Reading The Shoemaker’s Wife is like wrapping yourself up in the coziest blanket on a deck overlooking the ocean and drinking a delicious cup of rich hot chocolate while also having a pedicure. It is such a soothing, comforting, lovely and beautiful read, I wish I could read it all over again.
Ciro Lazzari and Enza Ravanelli are two children from the Italian alps in the early 20th century. Ciro and his brother have just been left at a convent, their mother too mentally ill to care for them after the death of their father; Enza is one of six children and fiercely independent, acting as the head of her household. Ciro’s and Enza’s paths cross when they are teenagers and the convent sends Ciro to Enza’s town to dig a grave for her baby sister, Stella, who has succumbed to an unknown illness. Despite the sadness of the occasion the two share an instant romantic connection, but years pass before they meet again.
Ciro has heated words with one of the priests and is therefore banned from the convent and sent to America to work for one of the nun’s cousins, a shoemaker in New York. Enza and her father also go to America, but by choice to make enough money for the Ravanellis to build a new house big enough for the entire family. Enza almost dies on the ship to America due to extreme motion sickness, and she literally bumps into Ciro at St. Vincent’s hospital while being treated (he has recently injured his hand on a shoemaking machine). The meeting doesn’t last long, though, and Enza realizes Ciro has thought about her a lot less than she him.
While Ciro experiences the exciting transformation from immigrant to citizen, Enza is miserably carrying out her servitude to an extremely nasty family in Hoboken (picture a Cinderella/evil stepmother situation) while her father takes up road-building work in California. Enza, an expert seamstress, befriends another immigrant, Laura, while working in their local factory, and soon the two hatch a plan to save enough money to move to New York. Ciro and Enza wind up in the same city once again, but Ciro is involved with another girl and Enza decides she is done waiting for him to come around.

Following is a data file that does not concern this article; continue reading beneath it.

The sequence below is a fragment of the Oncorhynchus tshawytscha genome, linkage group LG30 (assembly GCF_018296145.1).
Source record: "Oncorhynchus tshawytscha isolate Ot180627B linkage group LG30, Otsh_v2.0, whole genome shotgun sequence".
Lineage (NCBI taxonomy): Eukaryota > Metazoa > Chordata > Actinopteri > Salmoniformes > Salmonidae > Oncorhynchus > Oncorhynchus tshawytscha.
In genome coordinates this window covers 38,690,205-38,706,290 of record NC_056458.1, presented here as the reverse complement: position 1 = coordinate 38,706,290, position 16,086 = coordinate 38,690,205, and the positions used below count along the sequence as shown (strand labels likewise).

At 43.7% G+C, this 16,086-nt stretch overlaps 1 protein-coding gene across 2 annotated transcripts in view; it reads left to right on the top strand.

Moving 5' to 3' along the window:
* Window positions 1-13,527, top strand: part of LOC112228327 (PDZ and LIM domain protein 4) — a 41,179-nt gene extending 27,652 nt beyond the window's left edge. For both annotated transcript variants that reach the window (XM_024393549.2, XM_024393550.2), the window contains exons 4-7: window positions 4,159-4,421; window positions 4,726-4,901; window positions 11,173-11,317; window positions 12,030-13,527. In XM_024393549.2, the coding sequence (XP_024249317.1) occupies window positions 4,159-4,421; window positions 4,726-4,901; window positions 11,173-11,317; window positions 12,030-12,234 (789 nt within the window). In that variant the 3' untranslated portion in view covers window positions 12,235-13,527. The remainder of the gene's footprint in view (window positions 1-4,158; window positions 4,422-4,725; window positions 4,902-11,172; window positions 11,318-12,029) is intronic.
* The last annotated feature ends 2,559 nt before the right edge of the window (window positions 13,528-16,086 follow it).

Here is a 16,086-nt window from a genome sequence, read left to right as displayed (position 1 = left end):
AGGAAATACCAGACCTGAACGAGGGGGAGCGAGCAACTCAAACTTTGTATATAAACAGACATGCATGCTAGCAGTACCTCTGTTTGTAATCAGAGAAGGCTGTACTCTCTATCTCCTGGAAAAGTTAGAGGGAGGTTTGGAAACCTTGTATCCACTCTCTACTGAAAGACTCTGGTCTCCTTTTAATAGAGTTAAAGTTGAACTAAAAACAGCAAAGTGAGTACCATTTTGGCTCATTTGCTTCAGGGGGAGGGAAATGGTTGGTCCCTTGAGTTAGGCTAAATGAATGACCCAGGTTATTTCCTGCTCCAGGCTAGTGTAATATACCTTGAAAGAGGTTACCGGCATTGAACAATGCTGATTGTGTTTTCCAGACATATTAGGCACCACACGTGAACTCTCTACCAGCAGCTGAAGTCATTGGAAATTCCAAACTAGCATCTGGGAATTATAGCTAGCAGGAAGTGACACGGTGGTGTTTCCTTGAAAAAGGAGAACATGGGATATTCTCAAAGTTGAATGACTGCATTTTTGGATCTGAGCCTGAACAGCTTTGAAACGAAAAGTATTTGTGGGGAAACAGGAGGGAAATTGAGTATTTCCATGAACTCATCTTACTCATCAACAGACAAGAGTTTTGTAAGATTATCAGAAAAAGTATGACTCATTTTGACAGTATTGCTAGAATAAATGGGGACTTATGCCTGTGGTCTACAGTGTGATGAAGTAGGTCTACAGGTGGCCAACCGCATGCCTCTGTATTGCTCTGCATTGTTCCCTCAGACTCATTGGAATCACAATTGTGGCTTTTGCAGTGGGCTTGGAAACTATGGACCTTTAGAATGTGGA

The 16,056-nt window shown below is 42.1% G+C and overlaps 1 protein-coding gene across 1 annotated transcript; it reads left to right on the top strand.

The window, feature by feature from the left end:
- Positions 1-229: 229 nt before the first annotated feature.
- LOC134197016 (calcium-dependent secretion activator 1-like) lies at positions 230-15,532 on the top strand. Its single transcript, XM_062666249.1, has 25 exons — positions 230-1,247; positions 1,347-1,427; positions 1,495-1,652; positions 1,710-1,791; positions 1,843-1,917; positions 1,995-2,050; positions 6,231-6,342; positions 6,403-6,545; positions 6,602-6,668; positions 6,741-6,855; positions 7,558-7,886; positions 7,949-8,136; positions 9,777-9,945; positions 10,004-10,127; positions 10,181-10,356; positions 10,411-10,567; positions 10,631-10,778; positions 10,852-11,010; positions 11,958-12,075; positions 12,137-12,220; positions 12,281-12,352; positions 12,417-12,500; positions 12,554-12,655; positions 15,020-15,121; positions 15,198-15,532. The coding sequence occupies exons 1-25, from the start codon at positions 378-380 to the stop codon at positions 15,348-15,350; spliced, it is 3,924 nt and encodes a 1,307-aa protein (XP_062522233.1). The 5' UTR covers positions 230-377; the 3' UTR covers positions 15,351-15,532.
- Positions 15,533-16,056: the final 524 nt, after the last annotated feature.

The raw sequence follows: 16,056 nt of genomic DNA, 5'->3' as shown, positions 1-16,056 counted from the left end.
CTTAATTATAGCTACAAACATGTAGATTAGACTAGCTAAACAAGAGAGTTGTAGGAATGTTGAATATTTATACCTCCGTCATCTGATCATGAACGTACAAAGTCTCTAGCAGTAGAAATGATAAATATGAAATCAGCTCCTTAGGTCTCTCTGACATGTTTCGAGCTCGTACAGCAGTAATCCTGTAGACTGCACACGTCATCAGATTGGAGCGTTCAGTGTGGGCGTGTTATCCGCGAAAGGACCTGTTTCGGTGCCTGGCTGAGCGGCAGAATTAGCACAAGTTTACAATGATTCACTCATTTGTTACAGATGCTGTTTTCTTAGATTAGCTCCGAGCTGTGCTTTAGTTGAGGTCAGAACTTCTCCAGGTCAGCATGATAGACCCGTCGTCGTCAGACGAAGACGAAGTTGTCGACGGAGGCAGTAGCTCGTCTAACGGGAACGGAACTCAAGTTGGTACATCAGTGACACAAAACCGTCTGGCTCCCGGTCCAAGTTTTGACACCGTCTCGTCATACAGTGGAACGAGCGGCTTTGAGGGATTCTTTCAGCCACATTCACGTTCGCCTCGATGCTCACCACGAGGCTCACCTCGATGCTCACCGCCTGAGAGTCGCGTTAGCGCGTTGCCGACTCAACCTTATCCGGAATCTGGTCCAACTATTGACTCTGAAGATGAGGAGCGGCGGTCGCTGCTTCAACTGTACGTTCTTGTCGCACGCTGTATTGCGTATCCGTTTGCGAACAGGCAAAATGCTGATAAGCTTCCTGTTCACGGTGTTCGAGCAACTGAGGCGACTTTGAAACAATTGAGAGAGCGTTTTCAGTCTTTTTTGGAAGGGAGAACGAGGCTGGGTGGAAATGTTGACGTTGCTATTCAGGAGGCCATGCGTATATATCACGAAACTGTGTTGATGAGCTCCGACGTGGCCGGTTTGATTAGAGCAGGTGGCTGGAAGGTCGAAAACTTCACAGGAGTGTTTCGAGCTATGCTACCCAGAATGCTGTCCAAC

Enza and Laura finally land their dream seamstress jobs at the Metropolitan Opera House, where they work with legendary singers and are exposed to true high society life in Manhattan. Enza allows herself to be wooed by another man and agrees to marry him, until Ciro returns from serving in World War I determined to make Enza his once and for all. (Note: I thought this would be one of those stories where they both marry other people and then decades later, after their spouses are gone, they find each other once again and live happily ever after, but alas, they find each other a lot quicker!) Enza and Ciro finally marry and decide to run off to Minnesota, where Ciro wants to start his own shoemaking shop and Enza her own sewing business. I cannot give away many details of their life past moving to Minnesota, but just know that many of those details are quite sad.
I love this book because it’s truly the story of two people’s entire lives, but it doesn’t feel long or drawn out or boring. Trigiani’s way of writing about Italian food and scenery is unmatched, and I have grown to appreciate her descriptions of immigrant life in New York City at the turn of the 20th century. I love this book about as much as I love Lucia, Lucia, and I cannot wait to gobble up some more Trigiani books. Thank you to my dear friend who introduced me to this marvelous author!